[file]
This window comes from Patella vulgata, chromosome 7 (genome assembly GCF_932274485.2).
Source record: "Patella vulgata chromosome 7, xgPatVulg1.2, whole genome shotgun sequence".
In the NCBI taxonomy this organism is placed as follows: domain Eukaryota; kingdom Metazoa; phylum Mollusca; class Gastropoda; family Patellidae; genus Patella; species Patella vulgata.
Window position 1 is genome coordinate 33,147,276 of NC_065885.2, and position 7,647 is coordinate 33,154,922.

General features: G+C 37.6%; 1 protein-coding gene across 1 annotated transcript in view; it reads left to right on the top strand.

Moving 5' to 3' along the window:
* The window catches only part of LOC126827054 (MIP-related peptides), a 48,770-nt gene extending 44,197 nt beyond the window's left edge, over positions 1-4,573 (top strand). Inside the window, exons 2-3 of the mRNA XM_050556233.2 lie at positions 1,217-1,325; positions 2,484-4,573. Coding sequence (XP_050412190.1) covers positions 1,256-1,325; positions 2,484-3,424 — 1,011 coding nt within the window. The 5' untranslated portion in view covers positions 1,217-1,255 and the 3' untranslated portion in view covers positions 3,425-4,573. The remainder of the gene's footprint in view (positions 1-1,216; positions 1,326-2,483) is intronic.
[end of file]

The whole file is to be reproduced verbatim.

This window comes from Patella vulgata, chromosome 7 (genome assembly GCF_932274485.2).
Source record: "Patella vulgata chromosome 7, xgPatVulg1.2, whole genome shotgun sequence".
In the NCBI taxonomy this organism is placed as follows: domain Eukaryota; kingdom Metazoa; phylum Mollusca; class Gastropoda; family Patellidae; genus Patella; species Patella vulgata.
Window position 1 is genome coordinate 33,147,276 of NC_065885.2, and position 7,647 is coordinate 33,154,922.

General features: G+C 37.6%; 1 protein-coding gene across 1 annotated transcript in view; it reads left to right on the top strand.

Moving 5' to 3' along the window:
* The window catches only part of LOC126827054 (MIP-related peptides), a 48,770-nt gene extending 44,197 nt beyond the window's left edge, over positions 1-4,573 (top strand). Inside the window, exons 2-3 of the mRNA XM_050556233.2 lie at positions 1,217-1,325; positions 2,484-4,573. Coding sequence (XP_050412190.1) covers positions 1,256-1,325; positions 2,484-3,424 — 1,011 coding nt within the window. The 5' untranslated portion in view covers positions 1,217-1,255 and the 3' untranslated portion in view covers positions 3,425-4,573. The remainder of the gene's footprint in view (positions 1-1,216; positions 1,326-2,483) is intronic.